There are two Ndebele languages in Africa. One is Northern Ndebele which is spoken primarily in Zimbabwe (and some parts of Botswana). The other is Southern Ndebele (isiNdebele), which is spoken primarily in South Africa. Interestingly, they are not part of the same language. Northern Ndebele is more closely related to Zulu (isiZulu) than it is to isiNdebele. Data from the 2011 census indicates that there are nearly 1.1 million Ndebele speakers in South Africa (2.1% of the population). According to Ethnologue.com, there are about 1.57 million Northern Ndebele speakers in Zimbabwe and Botswana. These numbers aren’t huge, however they are prevalent enough to earn this language a place in our portfolio.
We provide professional translations in Northern and Southern Ndebele, regardless of the dialect or local vernacular. Our professional team of translators will translate anything. We excel in highly complicated and technical business documents, to personal communication with the utmost respect and confidentiality.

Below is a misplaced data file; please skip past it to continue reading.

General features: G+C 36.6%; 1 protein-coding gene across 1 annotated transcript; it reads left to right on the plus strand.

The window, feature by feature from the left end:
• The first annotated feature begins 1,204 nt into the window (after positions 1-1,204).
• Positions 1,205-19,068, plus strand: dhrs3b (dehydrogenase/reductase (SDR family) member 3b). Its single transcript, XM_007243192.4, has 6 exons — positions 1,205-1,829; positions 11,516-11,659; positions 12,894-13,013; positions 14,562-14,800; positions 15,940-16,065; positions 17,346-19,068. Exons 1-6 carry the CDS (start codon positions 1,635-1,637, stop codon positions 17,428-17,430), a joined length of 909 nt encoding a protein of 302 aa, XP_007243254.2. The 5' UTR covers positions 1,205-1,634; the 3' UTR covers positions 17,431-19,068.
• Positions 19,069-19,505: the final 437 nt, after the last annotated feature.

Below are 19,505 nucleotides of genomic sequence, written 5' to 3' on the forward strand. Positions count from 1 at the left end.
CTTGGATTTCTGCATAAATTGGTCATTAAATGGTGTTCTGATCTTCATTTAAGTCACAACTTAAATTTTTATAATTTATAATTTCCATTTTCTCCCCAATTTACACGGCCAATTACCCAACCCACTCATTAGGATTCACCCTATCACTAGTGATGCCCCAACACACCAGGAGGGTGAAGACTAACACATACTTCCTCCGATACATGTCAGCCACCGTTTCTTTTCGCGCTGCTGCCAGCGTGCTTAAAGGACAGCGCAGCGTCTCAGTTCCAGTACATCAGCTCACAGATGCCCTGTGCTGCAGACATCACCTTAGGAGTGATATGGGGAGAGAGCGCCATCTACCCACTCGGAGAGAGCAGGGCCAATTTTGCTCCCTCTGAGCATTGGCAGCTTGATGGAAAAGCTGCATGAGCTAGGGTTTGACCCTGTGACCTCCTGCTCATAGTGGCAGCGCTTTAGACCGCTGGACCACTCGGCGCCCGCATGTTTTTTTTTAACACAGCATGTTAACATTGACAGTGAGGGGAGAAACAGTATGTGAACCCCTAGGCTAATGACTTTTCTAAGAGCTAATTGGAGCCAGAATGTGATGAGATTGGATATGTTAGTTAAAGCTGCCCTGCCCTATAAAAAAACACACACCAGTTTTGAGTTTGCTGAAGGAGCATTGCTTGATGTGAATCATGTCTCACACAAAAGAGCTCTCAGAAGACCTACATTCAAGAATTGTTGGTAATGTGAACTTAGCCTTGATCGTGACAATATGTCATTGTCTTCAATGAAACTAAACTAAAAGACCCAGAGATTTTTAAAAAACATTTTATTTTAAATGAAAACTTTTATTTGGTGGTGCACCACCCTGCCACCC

We offer a comprehensive variety of translation solutions for all sorts of organisations, enterprises and personal projects or requirements. For example, we can translate a product instruction manual from English to Ndebele, or assorted marketing brochures from Ndebele into Zulu, or a speech for an absent friend from French into Ndebele. No project is too big or too small for our personal touch.
At ST Communications we provide a range of services to assist with Ndebele projects, these include:
Note that our translators have experience in certain specialised fields, including pharmaceuticals, mining, engineering, IT, marketing, petroleum and finance, so you can trust the veracity of the most jargon-heavy materials.
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Both Northern and isiNdebele are related to the Nguni vernaculars. Within South Africa, Ndebele is most common in the Mpumalanga, Limpopo, Gauteng and Northwest provinces. IsiNdebele was in danger of dying out under the apartheid regime, but as one of South Africa’s 11 official languages, it attracts enough attention to keep it alive and kicking. Radio can be considered one of the language’s saviours, as a dedicated Ndebele radio station, Ikwekwezi FM, which was first broadcast in 1983, keeps native-speakers (and anyone learning to speak Ndebele) up-to-date with news and pop culture in their home language.
Famous Ndebele speakers include internationally acclaimed artist Esther Nikwambi Mahlangu, singer Peki Emelia “Nothembi” Mkhwebane, poet Albert Nyathi and ex-Zimbabwean cricketer and TV presenter Mpumelelo Mbangwa.